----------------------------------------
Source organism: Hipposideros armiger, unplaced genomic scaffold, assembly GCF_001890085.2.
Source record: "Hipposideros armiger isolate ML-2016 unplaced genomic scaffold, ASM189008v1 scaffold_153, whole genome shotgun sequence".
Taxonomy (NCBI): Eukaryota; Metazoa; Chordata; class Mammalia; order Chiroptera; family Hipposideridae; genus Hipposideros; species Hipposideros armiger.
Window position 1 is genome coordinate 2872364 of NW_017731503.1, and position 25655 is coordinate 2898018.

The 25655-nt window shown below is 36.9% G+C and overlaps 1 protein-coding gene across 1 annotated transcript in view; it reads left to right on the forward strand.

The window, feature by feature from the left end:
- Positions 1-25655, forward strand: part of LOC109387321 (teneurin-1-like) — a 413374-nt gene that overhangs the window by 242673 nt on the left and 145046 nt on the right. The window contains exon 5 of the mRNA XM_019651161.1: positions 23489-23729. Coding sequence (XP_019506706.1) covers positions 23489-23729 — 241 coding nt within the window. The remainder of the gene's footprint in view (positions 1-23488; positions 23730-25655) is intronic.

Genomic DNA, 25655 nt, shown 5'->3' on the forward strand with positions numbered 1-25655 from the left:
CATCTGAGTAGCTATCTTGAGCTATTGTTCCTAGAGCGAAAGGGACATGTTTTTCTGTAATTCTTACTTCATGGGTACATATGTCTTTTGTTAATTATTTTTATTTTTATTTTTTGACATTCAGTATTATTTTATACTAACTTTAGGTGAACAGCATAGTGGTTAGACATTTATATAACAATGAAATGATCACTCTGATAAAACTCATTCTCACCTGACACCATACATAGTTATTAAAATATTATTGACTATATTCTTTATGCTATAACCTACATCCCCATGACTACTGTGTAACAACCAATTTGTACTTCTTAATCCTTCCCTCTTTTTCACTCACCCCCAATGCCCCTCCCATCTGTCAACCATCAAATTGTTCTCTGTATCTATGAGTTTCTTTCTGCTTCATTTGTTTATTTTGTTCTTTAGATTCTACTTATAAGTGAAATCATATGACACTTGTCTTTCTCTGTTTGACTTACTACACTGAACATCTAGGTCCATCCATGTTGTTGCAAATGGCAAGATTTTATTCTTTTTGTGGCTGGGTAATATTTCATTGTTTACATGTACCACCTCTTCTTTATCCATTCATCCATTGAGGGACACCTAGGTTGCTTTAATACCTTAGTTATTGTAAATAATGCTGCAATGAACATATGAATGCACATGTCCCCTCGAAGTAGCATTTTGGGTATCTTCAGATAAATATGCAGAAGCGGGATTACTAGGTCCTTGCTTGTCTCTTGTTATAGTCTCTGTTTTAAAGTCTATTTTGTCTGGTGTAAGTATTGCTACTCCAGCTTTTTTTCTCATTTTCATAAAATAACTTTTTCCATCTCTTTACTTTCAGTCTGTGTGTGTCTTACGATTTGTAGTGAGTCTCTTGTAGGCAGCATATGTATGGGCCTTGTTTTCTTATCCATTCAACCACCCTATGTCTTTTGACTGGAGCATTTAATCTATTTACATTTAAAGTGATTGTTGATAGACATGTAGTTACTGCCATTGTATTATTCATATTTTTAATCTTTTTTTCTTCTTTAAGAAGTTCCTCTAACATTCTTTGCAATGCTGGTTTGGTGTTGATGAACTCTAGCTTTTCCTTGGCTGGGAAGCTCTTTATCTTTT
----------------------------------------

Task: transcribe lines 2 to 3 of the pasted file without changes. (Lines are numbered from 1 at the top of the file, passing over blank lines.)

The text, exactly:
Source record: "Hipposideros armiger isolate ML-2016 unplaced genomic scaffold, ASM189008v1 scaffold_153, whole genome shotgun sequence".
Taxonomy (NCBI): Eukaryota; Metazoa; Chordata; class Mammalia; order Chiroptera; family Hipposideridae; genus Hipposideros; species Hipposideros armiger.